By Emily Stimpson Chapman
Emily Stimpson Chapman is the award-winning author of several books, including The Catholic Table: Finding Joy Where Food and Faith Meet. Find more recipes on her blog, The Catholic Table.
It was supposed to be a simple dinner. It was supposed to be quick, easy, and nothing about which I had to fret my little head . . . which is full up with fret these days because, as usual, I’ve taken on too much work. Supposed to be, supposed to be, supposed to be.
Actually, in one way, it was simple. It was simply a disaster.
Here’s what happened.
My now-husband Chris came over for dinner. The original plan was pizza margarita, with some kind of warm side salad. Unfortunately, I made the mistake of using a frozen pizza dough I’d never tried before. Yes, I know I could have made my own dough. Yes, I know that would have been easier and healthier and yada, yada, yada. But I’ve been trying to cook from the overflowing freezer this month, and my roommate had purchased the dough a while back. It needed to be used.
Anyhow, the dough was apparently made with superglue, as it stuck to everything it touched: the counter, the pizza paddle, my hands. I couldn’t move it off the counter in one piece, let alone get it on the pizza stone. It was your basic kitchen nightmare, with sauce and cheese flying and the oven smoking and me crying. Poor Chris.
In the end, after employing a few choice words, I just folded the stupid thing in half, threw it in the oven, and called it strombolli. It was…fine.
But the salad?
The salad was warm. It was crunchy. It was bacony, savory goodness incarnate. Really, it was everything a winter salad should be. It was also the most random thing I’ve thrown together all month, an assembly of odd vegetables and other ingredients that just needed using up.
The only problem was that it wasn’t big enough. We wanted more.
In the two other times I’ve made it since then (yes, that makes three times in less than a week…I told you we really like it), I’ve corrected that problem. I’ve also become more exacting about the proportions so you can replicate my concoction at home and have your own warm, crunchy, bacony, super healthy winter salad.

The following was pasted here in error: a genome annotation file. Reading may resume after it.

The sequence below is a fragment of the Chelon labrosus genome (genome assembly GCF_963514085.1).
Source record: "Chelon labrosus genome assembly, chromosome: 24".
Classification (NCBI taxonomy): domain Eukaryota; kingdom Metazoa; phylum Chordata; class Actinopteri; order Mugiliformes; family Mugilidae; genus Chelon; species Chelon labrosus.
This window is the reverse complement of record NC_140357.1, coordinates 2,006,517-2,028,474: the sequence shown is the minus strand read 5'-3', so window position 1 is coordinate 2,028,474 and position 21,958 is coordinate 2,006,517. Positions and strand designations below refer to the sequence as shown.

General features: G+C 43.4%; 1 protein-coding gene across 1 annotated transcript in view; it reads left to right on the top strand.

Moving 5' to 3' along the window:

Roasted Potato, Bacon, and Kale Salad
Prep Time: 10 Minutes
Cook Time: 35 Minutes
- 1 large baking potato
- 2 handfuls of green beans
- 1 medium-sized sweet onion, thinly sliced
- 4 strips of bacon
- 4 handfuls of baby kale
- 3 Tablespoons of olive oil, plus more for dressing the salad
- 1 Tablespoon Butter
- 4-5 large cloves of garlic, peeled and crushed
- Freshly grated Pecorino Romano or Parmesan (optional)
- Kosher salt
- Freshly cracked pepper
- Preheat oven to 400 degrees.
- Thinly slice, then quarter the unpeeled potato. In a mixing bowl, toss potato pieces with 2 tablespoons of oil, 3 garlic cloves, 2 pinches of salt, and a smattering of pepper. Scatter onto a baking sheet lined with parchment, leaving room at one end for the beans.
- Place in hot oven and set the timer for 15 minutes.
- While the potatoes are cooking, fry 4 pieces of bacon on the stove. Set aside, reserving 1 tablespoon of bacon grease.
- Snap ends off of green beans. In a mixing bowl, toss the beans, remaining garlic, 1 tablespoon of oil, one pinch of salt, and a smattering of pepper.
- When the timer goes off, add the beans to the baking sheet in the oven. Cook for 20 minutes more.
- While the vegetables continue cooking, heat the reserved bacon grease and the butter in a frying pan; add onion slices and turn the heat down to low. Allow the onions to caramelize, stirring frequently. This should take the full 20 minutes.
- When the vegetables are done, assemble the salad. Put about two large handfuls of baby kale on a plate. Evenly divide the potatoes, beans, onions, and bacon and place on top of kale. Drizzle with olive oil, add a pinch of salt, and top with freshly grated cheese.
- I used baby kale because…it’s easy. And tasty. If you can’t find any, however, regular old kale chopped up will do almost as well.
- I’m a simple girl when it comes to dressing my salads: oil, salt, and that’s it. This salad has so much savory goodness going on that it doesn’t need much more. Plus, I have some fancy, schmancy oil on hand at the present moment, and I need excuses to use it. But, if you prefer something a little more complicated, a warm bacon dressing would probably pair beautifully with it.
- Don’t rush the onions. Caramelizing requires lots of time , but the results are so much tastier than frying them up fast. But, worry not, you can do other things while they’re getting all golden and buttery: discipline the kids, do some dishes, drink wine. This is actually the most relaxing part of cooking the salad. Enjoy it.
- You can, of course, use more than 2 slices of bacon per person. I’m just trying to sound reasonable here.
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Every one of us has to eat. Some of us eat too much food. Or we eat too little. Sometimes we eat without gratitude, without charity, or without respect. But, as award-winning author Emily Stimpson Chapman explains in The Catholic Table, with a sacramental worldview, the supernatural gift of God’s grace can transform and heal us through the food we make, eat, and share.